It’s not just that we need funding for research (we do) or that we need our medical practitioners to be educated (we do), we need to start from scratch. Most believe that the defining symptom of ME is fatigue. It isn’t. The defining symptom is exertion malaise, meaning that the more activity people with ME do, whether that be cognitive or physical, the worse the symptoms become.
This has proven the most detrimental misconception, as in many illnesses displaying fatigue, such as depression, exercise can do wonders. Yet prescribing exercise for someone with ME is like telling diabetics to treat their illness with sugar. This means that there have been many instances, people with ME have claimed that while they walk into graded exercise therapy (the only treatment offered in UK) they have been wheeled out, some being permanently disabled from the exertion.L.A. at the #millionsmissing demonstration
There is so little understanding of the core traits of ME, that individuals are forced to become their own doctors, their own scientists. Across the world, some 17 to 20 million (perhaps as high as 30 million) people are losing their lives to ME through degeneration of their bodies, complications or other diseases (it is highly common for patients to develop cancer) or suicide, which is highly prevalent after years of pain without care and isolation.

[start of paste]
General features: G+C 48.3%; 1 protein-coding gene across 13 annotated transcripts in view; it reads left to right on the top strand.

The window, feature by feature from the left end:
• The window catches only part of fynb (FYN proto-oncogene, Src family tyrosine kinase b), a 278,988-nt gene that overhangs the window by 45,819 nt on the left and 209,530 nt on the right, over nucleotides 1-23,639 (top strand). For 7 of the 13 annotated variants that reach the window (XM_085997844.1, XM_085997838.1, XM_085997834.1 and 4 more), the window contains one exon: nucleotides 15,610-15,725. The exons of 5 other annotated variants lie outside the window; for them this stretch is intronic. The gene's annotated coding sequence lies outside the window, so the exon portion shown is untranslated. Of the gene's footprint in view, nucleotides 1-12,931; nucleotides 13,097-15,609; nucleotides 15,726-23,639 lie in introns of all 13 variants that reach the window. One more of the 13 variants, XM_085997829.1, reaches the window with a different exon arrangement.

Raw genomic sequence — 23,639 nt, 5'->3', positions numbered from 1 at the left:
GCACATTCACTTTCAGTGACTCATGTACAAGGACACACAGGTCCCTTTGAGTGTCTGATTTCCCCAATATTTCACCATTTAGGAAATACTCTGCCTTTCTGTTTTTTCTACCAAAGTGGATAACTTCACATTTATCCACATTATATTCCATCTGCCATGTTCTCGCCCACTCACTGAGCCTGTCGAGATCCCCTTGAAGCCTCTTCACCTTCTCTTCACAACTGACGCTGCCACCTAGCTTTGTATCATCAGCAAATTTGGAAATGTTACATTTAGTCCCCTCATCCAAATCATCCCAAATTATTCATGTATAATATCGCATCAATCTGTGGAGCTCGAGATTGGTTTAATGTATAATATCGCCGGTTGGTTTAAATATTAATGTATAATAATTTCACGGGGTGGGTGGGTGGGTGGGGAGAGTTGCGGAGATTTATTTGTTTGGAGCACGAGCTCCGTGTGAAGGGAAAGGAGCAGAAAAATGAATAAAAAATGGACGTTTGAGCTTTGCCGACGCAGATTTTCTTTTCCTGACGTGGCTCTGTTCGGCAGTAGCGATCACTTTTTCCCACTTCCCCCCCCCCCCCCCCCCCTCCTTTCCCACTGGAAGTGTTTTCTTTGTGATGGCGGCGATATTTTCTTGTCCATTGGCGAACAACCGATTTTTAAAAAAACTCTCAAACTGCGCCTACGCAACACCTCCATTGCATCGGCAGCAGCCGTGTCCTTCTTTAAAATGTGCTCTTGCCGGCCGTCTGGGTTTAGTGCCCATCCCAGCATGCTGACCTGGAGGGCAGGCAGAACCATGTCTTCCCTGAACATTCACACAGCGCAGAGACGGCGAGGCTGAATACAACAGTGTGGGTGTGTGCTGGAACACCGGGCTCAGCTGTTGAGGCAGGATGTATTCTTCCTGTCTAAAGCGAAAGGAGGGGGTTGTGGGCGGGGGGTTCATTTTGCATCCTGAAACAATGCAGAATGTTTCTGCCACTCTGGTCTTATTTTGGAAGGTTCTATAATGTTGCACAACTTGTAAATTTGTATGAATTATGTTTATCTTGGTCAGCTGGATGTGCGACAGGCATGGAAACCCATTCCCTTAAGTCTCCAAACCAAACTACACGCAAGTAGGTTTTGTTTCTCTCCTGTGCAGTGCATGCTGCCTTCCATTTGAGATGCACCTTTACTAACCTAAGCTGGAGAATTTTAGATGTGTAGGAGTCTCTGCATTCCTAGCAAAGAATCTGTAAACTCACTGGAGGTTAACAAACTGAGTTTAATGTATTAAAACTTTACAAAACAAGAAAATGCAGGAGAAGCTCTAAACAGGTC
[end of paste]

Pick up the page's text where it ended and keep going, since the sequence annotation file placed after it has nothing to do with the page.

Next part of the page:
As strange as it seems, I’m not unhappy and I’m not depressed about my personal experience. I made a choice to use this disease as a way of looking at things differently. As a way of driving myself for change. As a way of becoming a more compassionate, understanding person towards others with physical, mental or emotional difficulties. I hope I’ve succeeded in that.
ME made me the way I am, and has given me an outlook that many are refused. The community is filled with inspiring, intelligent, kind, generous, giving people who are level-headed yet motivated to create a better world. My ME was like taking the red pill, seeing everything through new eyes, the beauty and the horror, and choosing to fight every day because and despite of it.
I can’t sugarcoat what has happened with this disease. What has been allowed to happen to people who never once asked for anything like this. Who’ve given their all as activists and often can’t continue in the level of pain they were living in. For decades, this has been brushed aside as the “yuppie flu” or (specifically for female sufferers) as hysteria. When the scientific evidence proves it is such as a disastrous disease, yet we have not moved an inch closer to finding a cause and cure. I can’t sugarcoat any of that, and I don’t want to.
All I want is my struggle to pave the way for generations to come, for little nine-year-old girls to not have to endure what I have endured. And if I can create change, even in a minute way, this journey will all be worth it.